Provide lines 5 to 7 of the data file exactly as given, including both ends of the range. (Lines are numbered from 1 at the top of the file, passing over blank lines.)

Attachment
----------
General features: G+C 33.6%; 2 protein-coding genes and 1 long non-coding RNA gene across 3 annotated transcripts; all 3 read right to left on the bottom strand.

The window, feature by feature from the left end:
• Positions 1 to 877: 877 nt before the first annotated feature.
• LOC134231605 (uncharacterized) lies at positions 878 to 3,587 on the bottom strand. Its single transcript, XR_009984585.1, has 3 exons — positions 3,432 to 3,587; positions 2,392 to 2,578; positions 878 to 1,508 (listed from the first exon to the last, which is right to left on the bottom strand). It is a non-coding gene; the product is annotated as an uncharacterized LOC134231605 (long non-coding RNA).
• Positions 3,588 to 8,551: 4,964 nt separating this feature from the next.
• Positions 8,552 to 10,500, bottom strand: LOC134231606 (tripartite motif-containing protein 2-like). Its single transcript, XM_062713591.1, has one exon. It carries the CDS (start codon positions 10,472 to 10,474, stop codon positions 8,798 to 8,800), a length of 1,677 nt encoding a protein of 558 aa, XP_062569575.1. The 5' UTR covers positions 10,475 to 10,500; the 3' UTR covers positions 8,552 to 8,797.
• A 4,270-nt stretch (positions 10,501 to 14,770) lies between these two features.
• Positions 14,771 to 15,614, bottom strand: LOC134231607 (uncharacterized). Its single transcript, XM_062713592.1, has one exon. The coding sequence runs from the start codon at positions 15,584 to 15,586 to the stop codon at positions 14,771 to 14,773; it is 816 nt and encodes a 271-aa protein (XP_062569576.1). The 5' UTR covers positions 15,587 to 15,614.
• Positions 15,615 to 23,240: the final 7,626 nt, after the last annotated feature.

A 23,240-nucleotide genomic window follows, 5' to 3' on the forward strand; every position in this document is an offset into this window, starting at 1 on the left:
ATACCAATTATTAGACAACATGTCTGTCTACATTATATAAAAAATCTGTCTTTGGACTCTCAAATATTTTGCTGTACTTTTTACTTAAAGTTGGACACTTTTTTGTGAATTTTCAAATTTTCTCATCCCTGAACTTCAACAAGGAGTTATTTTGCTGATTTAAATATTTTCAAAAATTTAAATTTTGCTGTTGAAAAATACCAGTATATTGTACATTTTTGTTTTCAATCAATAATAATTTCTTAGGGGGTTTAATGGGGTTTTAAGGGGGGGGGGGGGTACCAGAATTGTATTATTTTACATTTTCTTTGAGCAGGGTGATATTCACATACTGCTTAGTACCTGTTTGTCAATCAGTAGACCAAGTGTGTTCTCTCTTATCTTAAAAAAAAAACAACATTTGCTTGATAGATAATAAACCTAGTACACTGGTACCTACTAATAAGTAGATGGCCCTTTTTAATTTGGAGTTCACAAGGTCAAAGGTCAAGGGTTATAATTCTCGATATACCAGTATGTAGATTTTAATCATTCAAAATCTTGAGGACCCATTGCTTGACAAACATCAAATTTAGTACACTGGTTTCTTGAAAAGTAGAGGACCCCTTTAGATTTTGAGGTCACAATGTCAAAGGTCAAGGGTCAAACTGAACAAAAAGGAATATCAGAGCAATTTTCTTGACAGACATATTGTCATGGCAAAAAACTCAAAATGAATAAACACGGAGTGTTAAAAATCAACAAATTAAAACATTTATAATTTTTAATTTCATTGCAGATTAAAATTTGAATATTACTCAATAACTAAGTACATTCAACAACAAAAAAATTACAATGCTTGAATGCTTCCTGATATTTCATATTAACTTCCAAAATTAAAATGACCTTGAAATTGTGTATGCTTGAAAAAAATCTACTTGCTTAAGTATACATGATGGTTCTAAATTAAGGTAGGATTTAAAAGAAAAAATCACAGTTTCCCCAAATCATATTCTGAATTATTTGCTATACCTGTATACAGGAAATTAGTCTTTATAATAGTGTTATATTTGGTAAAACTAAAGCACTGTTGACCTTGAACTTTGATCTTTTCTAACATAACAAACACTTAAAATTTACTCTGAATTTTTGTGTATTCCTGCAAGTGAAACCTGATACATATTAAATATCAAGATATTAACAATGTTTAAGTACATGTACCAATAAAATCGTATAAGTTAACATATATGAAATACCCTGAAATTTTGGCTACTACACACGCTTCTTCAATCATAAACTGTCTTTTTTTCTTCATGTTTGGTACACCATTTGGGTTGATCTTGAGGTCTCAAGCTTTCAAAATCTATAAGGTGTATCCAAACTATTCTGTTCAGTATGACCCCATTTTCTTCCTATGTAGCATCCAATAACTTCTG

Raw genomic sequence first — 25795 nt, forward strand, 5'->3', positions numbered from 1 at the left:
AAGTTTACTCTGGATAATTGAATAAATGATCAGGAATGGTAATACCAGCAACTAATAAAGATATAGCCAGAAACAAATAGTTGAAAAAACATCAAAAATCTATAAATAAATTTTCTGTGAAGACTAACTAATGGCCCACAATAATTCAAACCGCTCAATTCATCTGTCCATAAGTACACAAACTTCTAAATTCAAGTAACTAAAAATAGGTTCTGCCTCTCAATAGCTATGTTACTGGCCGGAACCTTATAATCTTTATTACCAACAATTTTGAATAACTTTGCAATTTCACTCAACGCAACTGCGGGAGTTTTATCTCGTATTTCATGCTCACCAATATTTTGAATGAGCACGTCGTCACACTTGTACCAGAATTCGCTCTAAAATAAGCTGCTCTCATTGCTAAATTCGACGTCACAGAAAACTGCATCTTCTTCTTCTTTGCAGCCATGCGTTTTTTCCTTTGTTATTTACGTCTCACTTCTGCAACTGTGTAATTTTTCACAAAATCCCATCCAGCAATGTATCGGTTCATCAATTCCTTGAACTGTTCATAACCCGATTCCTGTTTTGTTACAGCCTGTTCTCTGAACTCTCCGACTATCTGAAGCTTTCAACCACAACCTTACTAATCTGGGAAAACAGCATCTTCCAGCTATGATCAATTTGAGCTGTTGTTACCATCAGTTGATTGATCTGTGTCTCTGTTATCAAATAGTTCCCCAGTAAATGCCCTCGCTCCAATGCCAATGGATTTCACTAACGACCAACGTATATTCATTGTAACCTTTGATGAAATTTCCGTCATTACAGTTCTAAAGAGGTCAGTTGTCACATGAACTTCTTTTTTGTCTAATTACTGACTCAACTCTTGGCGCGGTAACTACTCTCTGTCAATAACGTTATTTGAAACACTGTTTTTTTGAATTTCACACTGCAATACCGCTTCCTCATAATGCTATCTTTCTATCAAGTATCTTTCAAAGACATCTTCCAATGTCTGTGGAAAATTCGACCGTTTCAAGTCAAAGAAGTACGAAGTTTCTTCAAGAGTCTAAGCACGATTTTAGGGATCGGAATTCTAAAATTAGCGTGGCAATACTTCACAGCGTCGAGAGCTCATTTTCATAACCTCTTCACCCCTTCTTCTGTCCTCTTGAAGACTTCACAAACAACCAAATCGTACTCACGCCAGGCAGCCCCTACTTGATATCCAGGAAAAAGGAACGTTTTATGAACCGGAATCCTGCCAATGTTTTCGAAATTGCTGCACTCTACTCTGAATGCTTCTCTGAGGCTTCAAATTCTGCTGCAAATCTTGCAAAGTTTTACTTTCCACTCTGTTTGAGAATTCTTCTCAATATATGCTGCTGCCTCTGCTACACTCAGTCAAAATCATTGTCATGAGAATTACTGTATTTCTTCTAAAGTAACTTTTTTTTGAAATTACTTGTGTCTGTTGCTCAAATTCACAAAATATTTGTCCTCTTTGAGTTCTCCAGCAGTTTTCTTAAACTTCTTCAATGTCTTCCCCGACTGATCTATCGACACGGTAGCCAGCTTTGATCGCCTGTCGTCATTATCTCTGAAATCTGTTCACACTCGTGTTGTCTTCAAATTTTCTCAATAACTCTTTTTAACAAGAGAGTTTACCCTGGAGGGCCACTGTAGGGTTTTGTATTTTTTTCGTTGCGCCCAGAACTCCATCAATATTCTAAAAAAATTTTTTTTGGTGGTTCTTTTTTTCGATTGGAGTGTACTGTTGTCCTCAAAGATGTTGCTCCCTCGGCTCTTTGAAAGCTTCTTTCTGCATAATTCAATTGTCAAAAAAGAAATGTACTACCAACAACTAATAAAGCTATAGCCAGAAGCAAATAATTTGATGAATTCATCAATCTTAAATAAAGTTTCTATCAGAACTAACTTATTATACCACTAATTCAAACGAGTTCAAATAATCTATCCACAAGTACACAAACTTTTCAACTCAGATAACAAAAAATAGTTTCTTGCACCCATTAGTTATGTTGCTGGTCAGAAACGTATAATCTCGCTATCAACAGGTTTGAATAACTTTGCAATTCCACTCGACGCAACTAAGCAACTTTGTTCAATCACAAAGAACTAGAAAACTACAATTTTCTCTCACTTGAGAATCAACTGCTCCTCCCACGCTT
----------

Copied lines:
• Positions 3,588 to 8,551: 4,964 nt separating this feature from the next.
• Positions 8,552 to 10,500, bottom strand: LOC134231606 (tripartite motif-containing protein 2-like). Its single transcript, XM_062713591.1, has one exon. It carries the CDS (start codon positions 10,472 to 10,474, stop codon positions 8,798 to 8,800), a length of 1,677 nt encoding a protein of 558 aa, XP_062569575.1. The 5' UTR covers positions 10,475 to 10,500; the 3' UTR covers positions 8,552 to 8,797.
• A 4,270-nt stretch (positions 10,501 to 14,770) lies between these two features.